The Tamilnadu Assembly elections have resulted in the victory for the AIADMK which has won in 131 seats and 3 supported by it.  The DMK has won in 89 seats. Its ally, the Congress, won in 8 seats and the IUML in 1.  The six-parties alliance consisting of the People’s Welfare Front (MDMK, CPI(M), CPI and VCK) and the DMDK and TMC could not win any seat.  So also the PMK, the BJP and other smaller parties.


The elections this time was more closely contested and the difference between the AIADMK and the DMK alliance is just 1.1 per cent.  The outcome of the election confirms the bipolar nature of the politics in Tamilnadu where the AIADMK and the DMK between them have got around 70 per cent of the vote and have alternatively formed governments. 


A major feature of the Tamilnadu elections has been the use of money power in a big way with both the AIADMK and DMK distributing cash to the voters in most of the constituencies on an unprecedented scale.  Though money power has played a major role, the victory of the AIADMK can also be attributed to the various welfare measures and freebies distributed by the Jayalalithaa government.  The running of Amma Canteens, free rice upto 20 kg and other free entitlements have helped the ruling party apart from the promises made in the Manifesto for lowering of electricity charges and waiving of crop loans for farmers.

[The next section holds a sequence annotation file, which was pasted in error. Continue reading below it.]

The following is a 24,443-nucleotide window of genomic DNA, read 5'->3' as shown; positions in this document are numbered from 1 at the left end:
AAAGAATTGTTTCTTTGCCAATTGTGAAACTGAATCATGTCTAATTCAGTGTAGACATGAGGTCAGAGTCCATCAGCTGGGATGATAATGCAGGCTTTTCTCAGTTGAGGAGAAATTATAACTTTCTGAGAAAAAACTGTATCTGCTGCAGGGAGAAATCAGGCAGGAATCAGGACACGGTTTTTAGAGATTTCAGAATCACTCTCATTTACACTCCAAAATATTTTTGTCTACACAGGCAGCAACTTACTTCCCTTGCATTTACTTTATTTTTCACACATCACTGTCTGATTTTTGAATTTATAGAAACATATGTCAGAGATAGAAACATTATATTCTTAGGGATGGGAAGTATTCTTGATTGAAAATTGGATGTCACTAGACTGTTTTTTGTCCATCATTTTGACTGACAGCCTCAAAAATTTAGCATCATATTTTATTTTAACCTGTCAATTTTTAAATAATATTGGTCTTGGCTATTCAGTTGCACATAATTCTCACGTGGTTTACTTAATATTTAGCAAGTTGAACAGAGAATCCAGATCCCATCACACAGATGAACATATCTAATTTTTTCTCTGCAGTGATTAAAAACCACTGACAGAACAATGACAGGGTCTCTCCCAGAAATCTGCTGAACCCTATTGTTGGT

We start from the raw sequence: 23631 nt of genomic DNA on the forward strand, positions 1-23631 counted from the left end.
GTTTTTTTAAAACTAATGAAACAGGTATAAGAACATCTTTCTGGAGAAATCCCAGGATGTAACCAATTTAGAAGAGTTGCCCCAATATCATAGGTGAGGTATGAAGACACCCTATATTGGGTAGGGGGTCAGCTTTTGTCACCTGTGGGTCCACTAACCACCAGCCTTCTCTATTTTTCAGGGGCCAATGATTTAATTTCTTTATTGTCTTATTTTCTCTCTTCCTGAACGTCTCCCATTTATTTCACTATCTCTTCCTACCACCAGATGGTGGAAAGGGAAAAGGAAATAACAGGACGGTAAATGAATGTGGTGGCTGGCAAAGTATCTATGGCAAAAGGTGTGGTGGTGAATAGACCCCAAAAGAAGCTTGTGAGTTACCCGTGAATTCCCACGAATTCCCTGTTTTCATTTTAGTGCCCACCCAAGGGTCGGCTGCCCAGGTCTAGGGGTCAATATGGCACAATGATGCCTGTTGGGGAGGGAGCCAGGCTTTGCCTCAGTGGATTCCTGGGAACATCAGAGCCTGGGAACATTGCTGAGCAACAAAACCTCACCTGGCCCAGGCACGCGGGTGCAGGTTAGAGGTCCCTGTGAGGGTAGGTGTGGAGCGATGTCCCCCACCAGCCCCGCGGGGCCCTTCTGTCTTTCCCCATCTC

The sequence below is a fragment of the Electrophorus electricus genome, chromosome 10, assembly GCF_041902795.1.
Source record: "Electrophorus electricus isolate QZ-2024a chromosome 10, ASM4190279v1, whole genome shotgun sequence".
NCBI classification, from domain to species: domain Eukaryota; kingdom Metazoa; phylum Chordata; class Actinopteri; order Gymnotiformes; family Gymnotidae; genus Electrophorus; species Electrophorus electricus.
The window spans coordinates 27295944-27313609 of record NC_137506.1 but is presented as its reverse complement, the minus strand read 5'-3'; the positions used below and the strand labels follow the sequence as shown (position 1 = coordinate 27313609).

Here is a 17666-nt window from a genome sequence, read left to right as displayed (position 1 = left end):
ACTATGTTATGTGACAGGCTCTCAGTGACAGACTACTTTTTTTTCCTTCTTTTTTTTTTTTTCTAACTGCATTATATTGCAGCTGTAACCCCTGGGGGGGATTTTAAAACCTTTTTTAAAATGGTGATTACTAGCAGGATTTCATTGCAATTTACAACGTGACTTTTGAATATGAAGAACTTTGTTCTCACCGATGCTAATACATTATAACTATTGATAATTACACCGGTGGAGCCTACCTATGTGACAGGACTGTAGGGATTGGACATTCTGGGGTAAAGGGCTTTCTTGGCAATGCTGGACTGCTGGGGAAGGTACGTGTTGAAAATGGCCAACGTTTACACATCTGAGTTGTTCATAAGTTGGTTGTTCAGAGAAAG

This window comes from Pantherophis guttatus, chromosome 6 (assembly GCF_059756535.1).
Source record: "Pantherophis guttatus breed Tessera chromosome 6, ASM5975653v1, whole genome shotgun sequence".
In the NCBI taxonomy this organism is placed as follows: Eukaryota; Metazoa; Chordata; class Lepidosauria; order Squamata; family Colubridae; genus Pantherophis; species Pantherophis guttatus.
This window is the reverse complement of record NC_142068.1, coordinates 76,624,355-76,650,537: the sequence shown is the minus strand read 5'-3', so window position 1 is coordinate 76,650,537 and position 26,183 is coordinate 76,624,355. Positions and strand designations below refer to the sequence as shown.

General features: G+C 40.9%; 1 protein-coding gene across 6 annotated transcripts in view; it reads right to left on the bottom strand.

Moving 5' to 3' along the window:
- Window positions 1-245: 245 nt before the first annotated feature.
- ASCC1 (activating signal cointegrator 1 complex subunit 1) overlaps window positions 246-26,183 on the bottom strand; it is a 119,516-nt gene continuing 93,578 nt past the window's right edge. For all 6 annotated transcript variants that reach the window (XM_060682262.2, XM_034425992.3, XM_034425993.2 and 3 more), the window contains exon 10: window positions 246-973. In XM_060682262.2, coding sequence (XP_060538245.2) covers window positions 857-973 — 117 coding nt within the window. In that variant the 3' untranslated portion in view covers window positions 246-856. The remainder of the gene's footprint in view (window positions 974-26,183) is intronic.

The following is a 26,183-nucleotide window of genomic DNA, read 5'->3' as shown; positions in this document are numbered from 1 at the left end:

The DMK has improved its position by winning 89 seats compared to the 23 in the previous Assembly.  It was unable to get more electoral allies which could have helped it to overcome the AIADMK.  The Congress party which was its ally could win only 8 out of the 41 seats it contested.  


It should be noted that the Pattali Makkal Katchi (PMK) which fought the elections alone was able to secure 5.36 per cent of the votes polled by mainly targeted the vaniyar caste vote.  The BJP secured 2.86 per cent of the votes polled.  It commands influence in Kanyakumari district where it came 2nd in four out of the six constituencies and in Coimbatore where it secured 3rd place in seven out of ten constituencies.  Overall, the BJP got the third position votes in 32 constituencies.  This shows that the RSS and BJP are working consistently in Tamilnadu to increase their influence.